An integrative account of the neural underpinnings of decision making, emphasizing the ways in which some information sources are given more weight than others. I will recklessly endeavor to scavenge materials from these various fields with the single aim of producing a coherent, but open-minded account of attention, or bias versus sensitivity, or how the activities of neurons allow us to decide one way or another that, with a faint echo of Hamlet in the background, something appears to be or not to be. -- from The Anatomy of Bias. In this engaging, even lyrical, book, Jan Lauwereyns examines the neural underpinnings of decision-making, using "bias" as his core concept rather than the more common but noncommittal terms "selection" and "attention." Lauwereyns offers an integrative, interdisciplinary account of the structure and function of bias, which he defines as a basic brain mechanism that attaches different weights to different information sources, prioritizing some cognitive representations at the expense of others. Lauwereyns introduces the concepts of bias and sensitivity based on notions from Bayesian probability, which he translates into easily recognizable neural signatures, introduced by concrete examples from the experimental literature. He examines, among other topics, positive and negative motivations for giving priority to different sensory inputs, and looks for the neural underpinnings of racism, sexism, and other forms of "familiarity bias." Lauwereyns -- a poet and essayist as well as a scientist -- connects findings and ideas in neuroscience to analogous concepts in such diverse fields as post-Lacanian psychoanalysis, literary theory, philosophy of mind, evolutionary psychology, and experimental economics. With The Anatomy of Bias, he gives readers that rarity in today's world of proliferating and ever more narrowly focused technical research papers: a work of sustained, rational thinking, elegantly expressed.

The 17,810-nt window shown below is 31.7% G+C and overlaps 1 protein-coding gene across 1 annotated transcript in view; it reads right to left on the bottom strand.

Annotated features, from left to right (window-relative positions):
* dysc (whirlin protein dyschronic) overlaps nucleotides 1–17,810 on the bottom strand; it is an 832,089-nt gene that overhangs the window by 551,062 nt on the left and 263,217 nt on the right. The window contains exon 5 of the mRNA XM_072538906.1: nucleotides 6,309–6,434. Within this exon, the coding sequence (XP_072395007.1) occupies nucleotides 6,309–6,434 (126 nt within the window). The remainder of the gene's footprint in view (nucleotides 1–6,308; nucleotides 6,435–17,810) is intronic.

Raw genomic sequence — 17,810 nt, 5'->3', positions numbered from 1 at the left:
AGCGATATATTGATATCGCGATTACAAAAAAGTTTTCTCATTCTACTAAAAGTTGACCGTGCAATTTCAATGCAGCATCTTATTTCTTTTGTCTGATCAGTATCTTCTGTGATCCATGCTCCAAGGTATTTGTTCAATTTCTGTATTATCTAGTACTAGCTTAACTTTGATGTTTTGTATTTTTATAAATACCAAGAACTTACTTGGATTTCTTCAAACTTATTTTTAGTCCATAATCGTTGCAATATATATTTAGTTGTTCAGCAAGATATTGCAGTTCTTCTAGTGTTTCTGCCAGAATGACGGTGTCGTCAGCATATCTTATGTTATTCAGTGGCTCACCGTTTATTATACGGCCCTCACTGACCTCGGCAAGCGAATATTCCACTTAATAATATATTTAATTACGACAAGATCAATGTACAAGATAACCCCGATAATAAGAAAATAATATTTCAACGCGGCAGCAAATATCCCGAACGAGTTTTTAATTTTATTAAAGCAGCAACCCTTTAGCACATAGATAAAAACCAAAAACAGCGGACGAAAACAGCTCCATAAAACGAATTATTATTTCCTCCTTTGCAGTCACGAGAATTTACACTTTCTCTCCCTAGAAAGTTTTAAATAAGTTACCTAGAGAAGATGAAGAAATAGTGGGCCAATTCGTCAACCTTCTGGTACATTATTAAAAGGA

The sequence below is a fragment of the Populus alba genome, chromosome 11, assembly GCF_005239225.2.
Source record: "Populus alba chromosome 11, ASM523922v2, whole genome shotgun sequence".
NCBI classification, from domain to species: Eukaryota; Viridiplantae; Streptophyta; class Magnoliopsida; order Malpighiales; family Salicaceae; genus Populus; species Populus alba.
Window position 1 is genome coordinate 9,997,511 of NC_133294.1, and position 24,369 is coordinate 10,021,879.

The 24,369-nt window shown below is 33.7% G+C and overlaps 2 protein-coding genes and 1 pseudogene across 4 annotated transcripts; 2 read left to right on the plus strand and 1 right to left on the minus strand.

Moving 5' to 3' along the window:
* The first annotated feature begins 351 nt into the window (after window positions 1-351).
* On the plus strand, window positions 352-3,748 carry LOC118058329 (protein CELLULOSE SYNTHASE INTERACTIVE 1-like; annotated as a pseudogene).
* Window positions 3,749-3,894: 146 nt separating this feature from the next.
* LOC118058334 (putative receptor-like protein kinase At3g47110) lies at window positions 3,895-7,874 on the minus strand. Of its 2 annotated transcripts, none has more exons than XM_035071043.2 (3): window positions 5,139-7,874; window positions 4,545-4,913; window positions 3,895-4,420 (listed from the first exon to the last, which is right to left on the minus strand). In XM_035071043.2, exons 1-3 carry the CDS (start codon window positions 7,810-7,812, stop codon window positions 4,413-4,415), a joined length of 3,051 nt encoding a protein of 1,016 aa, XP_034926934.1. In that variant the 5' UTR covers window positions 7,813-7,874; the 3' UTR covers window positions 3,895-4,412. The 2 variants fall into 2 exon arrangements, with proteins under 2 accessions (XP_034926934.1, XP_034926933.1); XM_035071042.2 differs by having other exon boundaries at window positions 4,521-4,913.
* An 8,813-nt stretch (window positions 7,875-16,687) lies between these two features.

Jan Lauwereyns is a Professor in the Graduate School of Systems Life Sciences at Kyushu University in Japan and Adjunct Research Associate in the School of Psychology at Victoria University of Wellington in New Zealand. He has published articles in journals including Nature, Journal of Neuroscience, and Trends in Cognitive Science as well as poetry, fiction, and essays.